He said that ideally around 50 per cent of the people of Surat should be using the road and bridge infrastructure through public transport for its optimal use. “But, our public transport utilization is just one to two per cent,” said Dr Shah

“Surat is passing through a critical phase. Unlike Ahmedabad that has a history of public transport, Surat didn’t have anything when its civic body took over. But, now the plans are in place and we expect the shift of people from three wheel trips to public transport very quickly once quality and efficient services of Bus Rapid Transit System (BRTS) and the feeder services begin,” said Sivanand Swamyof Center for Environment Planning and Technology (CEPT) who played a major role in developing future public transport infrastructure in Surat.

At present nearly 17 lakh people travel in three wheel transport and another 10 lakh in four wheel or two wheel private transport. Surat will have effective public transport infrastructure of 100km of BRTS and another 100 km of city bus services that should take care of present requirements and cover more than 90 per cent of areas. BRTS work is likely to be completed by 2015 and that of city bus services by end of 2014.

“The problem is magnified at present because construction of road infrastructure and bridge infrastructure was planned ahead of setting up of public transport. Both developments have not taken place in unison and as a result we are seeing road and bridges available but no public transport. The situation will be different in two years,” said a senior official from SMC.

BMC stalling CR road overbridge plans: Minister

November 13, 2013

Prafulla Marpakwar, TNN |

MUMBAI: Union railway minister Mallikarjun Kharge has blamed the BMC for delaying the construction and expansion of road overbridges at Nahur and Vidyavihar railway stations.In identical letters sent to CM Prithviraj Chavan and senior Congress leader Charan Singh Sapra, Kharge stated that the construction had been pending “for want of a revised scheme of construction” from the civic bodymunicipal corporation of greater Mumbai.

On June 6, the BMC had approached Central Railway for expediting the construction of road overbridges at Vidyavihar and widening of a road overbridge at Nahur station across railway tracks on deposit terms.

The proposal has been agreed upon by the zonal railway and the chief administrative officer has been entrusted with executing the projects. The approach routes to the road overbridges will be constructed by the civic body. “A joint site feasibility by the BMC and railway officials showed the current construction scheme was not feasible. The civic body has been advised to submit revised drawings again. The BMC has agreed for the same, but till now it has not submitted any drawings,” Kharge wrote.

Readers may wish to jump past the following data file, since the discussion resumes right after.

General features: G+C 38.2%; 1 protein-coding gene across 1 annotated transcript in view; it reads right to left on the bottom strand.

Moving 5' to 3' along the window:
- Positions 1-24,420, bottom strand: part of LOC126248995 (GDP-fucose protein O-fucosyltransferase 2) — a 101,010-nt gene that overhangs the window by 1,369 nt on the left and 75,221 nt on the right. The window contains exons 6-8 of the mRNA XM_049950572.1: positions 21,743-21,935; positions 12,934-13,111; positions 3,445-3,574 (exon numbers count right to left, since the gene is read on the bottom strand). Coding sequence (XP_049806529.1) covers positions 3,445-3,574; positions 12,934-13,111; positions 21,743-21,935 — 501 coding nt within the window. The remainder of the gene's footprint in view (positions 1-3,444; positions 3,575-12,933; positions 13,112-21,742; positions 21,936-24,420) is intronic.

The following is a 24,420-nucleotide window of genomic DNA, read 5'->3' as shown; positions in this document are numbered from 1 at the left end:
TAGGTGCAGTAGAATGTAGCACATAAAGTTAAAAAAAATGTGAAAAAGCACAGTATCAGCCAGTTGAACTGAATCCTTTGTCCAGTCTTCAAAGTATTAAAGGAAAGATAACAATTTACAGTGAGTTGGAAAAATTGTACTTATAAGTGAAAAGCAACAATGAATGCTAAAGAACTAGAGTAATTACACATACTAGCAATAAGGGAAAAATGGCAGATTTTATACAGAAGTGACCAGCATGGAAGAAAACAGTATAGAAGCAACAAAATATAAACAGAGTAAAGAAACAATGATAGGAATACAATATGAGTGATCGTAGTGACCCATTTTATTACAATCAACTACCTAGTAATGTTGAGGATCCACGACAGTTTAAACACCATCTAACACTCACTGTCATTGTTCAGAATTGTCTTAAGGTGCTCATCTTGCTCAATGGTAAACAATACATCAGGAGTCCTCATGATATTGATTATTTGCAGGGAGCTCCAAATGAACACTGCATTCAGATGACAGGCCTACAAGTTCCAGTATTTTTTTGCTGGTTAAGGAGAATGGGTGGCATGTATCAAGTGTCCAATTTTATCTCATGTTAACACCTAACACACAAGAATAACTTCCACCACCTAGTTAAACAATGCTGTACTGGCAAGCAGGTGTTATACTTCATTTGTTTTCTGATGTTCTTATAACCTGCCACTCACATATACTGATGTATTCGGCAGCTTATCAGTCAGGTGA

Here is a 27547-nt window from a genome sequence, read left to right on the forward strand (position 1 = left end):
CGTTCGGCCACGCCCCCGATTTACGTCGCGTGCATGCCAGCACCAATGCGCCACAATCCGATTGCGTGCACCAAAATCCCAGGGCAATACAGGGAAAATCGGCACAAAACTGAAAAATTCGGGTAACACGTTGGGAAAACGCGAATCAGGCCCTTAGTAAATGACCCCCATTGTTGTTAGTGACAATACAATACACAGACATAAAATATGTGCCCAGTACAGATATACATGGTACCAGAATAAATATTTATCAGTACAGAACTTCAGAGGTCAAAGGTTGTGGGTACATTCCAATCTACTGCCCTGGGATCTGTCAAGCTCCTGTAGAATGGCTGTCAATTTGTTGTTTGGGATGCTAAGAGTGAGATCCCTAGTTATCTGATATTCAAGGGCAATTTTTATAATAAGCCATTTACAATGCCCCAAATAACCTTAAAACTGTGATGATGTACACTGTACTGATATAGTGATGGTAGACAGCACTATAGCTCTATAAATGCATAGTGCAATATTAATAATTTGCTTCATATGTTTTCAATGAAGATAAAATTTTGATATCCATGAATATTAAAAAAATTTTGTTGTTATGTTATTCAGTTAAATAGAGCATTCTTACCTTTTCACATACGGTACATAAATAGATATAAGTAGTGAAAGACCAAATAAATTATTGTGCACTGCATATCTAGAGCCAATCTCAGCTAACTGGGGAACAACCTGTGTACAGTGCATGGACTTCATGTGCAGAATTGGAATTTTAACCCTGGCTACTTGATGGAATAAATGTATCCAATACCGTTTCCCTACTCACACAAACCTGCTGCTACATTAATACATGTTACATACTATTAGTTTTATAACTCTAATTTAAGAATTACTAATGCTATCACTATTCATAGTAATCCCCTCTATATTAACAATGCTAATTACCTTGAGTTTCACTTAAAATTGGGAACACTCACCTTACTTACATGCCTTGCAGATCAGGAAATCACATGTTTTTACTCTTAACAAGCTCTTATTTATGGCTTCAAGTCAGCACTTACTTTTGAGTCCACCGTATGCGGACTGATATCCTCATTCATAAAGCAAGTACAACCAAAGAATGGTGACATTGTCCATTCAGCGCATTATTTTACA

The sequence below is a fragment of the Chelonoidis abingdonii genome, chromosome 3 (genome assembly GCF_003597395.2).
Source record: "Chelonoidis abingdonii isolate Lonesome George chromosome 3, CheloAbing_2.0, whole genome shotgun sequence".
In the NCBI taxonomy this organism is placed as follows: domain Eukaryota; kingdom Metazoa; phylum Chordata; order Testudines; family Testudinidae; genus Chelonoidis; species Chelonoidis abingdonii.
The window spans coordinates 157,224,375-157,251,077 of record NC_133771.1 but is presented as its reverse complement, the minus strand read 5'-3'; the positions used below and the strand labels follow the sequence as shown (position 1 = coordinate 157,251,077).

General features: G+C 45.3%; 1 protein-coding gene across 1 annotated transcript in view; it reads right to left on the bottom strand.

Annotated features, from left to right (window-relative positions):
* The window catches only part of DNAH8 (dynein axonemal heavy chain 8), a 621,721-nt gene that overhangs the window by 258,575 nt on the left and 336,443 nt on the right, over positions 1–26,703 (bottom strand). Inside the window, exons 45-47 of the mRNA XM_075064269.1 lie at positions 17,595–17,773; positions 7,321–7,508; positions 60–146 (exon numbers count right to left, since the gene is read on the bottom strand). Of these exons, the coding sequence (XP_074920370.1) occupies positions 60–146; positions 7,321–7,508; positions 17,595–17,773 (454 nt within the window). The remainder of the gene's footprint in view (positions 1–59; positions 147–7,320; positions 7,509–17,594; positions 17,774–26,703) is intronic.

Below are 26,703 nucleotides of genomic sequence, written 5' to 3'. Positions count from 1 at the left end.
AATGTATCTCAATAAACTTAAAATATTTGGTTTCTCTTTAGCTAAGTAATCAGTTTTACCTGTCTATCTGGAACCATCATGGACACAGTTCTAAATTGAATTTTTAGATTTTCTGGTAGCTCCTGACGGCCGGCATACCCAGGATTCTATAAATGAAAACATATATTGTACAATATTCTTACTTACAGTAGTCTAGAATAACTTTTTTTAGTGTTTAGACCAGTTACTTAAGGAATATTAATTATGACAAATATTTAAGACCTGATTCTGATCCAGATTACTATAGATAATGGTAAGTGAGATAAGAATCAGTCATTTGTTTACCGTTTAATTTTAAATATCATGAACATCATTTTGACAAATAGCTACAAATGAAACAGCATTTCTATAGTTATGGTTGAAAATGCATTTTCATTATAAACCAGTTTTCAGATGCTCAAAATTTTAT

Alarmed by the plight of commuters, Sapra had personally called on Chavan and Kharge saying both the projects should be completed soonin a time bound period. He had also taken it up with civic chief Sitaram Kunte. “All along, we were told all the relevant plans have been submitted to Central Railway. But from Kharge’s communication, it appears that BMC officials have given us wrong information,” Sapra said.

Responding to Kharge, Chavan wrote to the railway minister stating that fresh directions will be given to the principal secretary (urban development) and civic chief to submit revised general agreement drawings of the RoBs to the railway administration.

PWD to build new bridge on Kanhan River

November 12, 2013

Ashish Roy, TNN |


NAGPUR: Regular travelers to Kanhan and beyond have a reason to cheer as public works department (PWD) has decided to build a new bridge on Kanhan River on Jabalpur road (NH7). The existing bridge is extremely narrow and its life is almost over. Traffic jams have become a regular feature on this bridge.Meanwhile, regional office of  National Highway Authority of India (NHAI), set up in city just 18 months ago, has been shifted to Mumbai.

A PWD official said tenders for the bridge would be floated soon. “We had submitted the proposal to state government months ago. State government wanted Centre to fund the project but the latter was reluctant. Finally, Centre cleared the proposal on September 23,” he said.

The new bridge will be a two lane structure and its length will be 390 metres. Bridge users will not be required to wait at the railway level crossing. Its cost is Rs 46.46 crore of which Rs 36 crore is the work and remaining land acquisition cost and other charges. “We will have to acquire railway land on Kamptee side and Nagpur University and private land on Kanhan side,” the official said. The fate of the old bridge will be decided after the new one is opened for traffic. Going by the past experience the new bridge will likely take four to five years for completion.

There is another good news for citizens. “Central government had issued a circular in 1988 whereby state governments were to maintain roads constructed by NHAI. However, most state governments did not follow the circular and demanded that NHAI maintain the roads. Now Centre has agreed to take over maintenance of NHAI roads,” a NHAI official told TOI.

The official further said the regional office would shift to Mumbai from November 16. “It will not affect the local projects as the project director’s office at Hill Top will remain here. The western region office was monitoring projects all over Maharashtra. As all regional offices are located in state capitals, Maharashtra’s office too is being shifted to Mumbai. The office strength was only around 15, most of whom were senior officials,” he said.

Next Page »